Resolution on training for lawyers in the european union – Andorra, 2001


1.The Directives on the free provision of services, recognition of diplomas and free establishment, create a legislative framework greatly facilitating lawyers’ mobility in the whole European Union. 2.Whereas this legislative framework is an essential condition for mobility, there is a further condition for which no text can legislate, namely confidence in the quality of lawyers coming from other Member States. 3.The European Bar has acknowledged that notable differences exist both in the preparation of young lawyers for the legal profession, and in the requirement of continuing education for members of the Bars. 4.Judicial organisation is within the exclusive competence of Member States and is still marked by notable differences between the States. Lawyers work within this framework and it must be recognised that those national differences shall not disappear for some time.



1.Initiatives need to be taken in order to harmonise the quality of the training of the lawyer. 2.The harmonisation of the quality of training does not necessarily imply a harmonisation of its content. The priority is to be a harmonisation of quality. 3.However, it is essential to guarantee that every lawyer who qualifies within the European Union has received an education allowing him to understand the European dimension of his profession. 4.The European Bars Federation considers that a certain number of action are to be undertaken in the short term within the European Union in order to commence the process of harmonising quality.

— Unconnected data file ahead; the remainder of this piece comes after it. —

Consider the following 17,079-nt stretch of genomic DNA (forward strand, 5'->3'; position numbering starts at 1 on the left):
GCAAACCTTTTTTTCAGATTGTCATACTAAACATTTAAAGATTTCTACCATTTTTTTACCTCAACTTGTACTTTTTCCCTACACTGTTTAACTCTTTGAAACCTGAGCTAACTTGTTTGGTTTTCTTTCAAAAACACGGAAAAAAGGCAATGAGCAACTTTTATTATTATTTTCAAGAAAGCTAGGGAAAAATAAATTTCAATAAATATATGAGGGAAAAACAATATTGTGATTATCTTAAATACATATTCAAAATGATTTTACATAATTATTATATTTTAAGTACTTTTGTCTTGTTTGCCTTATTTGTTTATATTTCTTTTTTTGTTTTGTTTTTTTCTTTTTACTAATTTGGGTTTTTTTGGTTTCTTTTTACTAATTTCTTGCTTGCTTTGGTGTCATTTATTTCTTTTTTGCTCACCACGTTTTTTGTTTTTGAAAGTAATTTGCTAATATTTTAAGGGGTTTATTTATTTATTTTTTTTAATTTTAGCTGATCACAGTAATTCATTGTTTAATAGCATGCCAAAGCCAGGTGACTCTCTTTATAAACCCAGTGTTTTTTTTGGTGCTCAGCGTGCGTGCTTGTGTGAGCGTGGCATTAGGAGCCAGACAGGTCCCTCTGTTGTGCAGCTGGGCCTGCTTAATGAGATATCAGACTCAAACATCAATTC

Urgent short term measures

1.Vocational training for the practice as a lawyer must be obligatory throughout the European Union. This training must be monitored by examination or other form of assessment. 2.This training must last at least 2 years. 3.It must include practical professional training with a practising lawyer and a minimum of 100 hours of teaching and practical exercises, some of which must be devoted to ethics. This minimum of 100 hours should progressively be increased to 200 hours. The content of the training must, in each Member State, take into account the specific requirements of the practice of lawyers in that state. In any event, such training must include knowledge of the European Code of Conduct. 4.The training of the instructors responsible for the teaching and practical exercises mentioned in the previous paragraph must be organised at the national level and co-ordinated at the European level. 5.Continuing education equivalent to a minimum of 10 hours each year shall become obligatory throughout the European Union. 6.Appropriate training in Community and European Law should be provide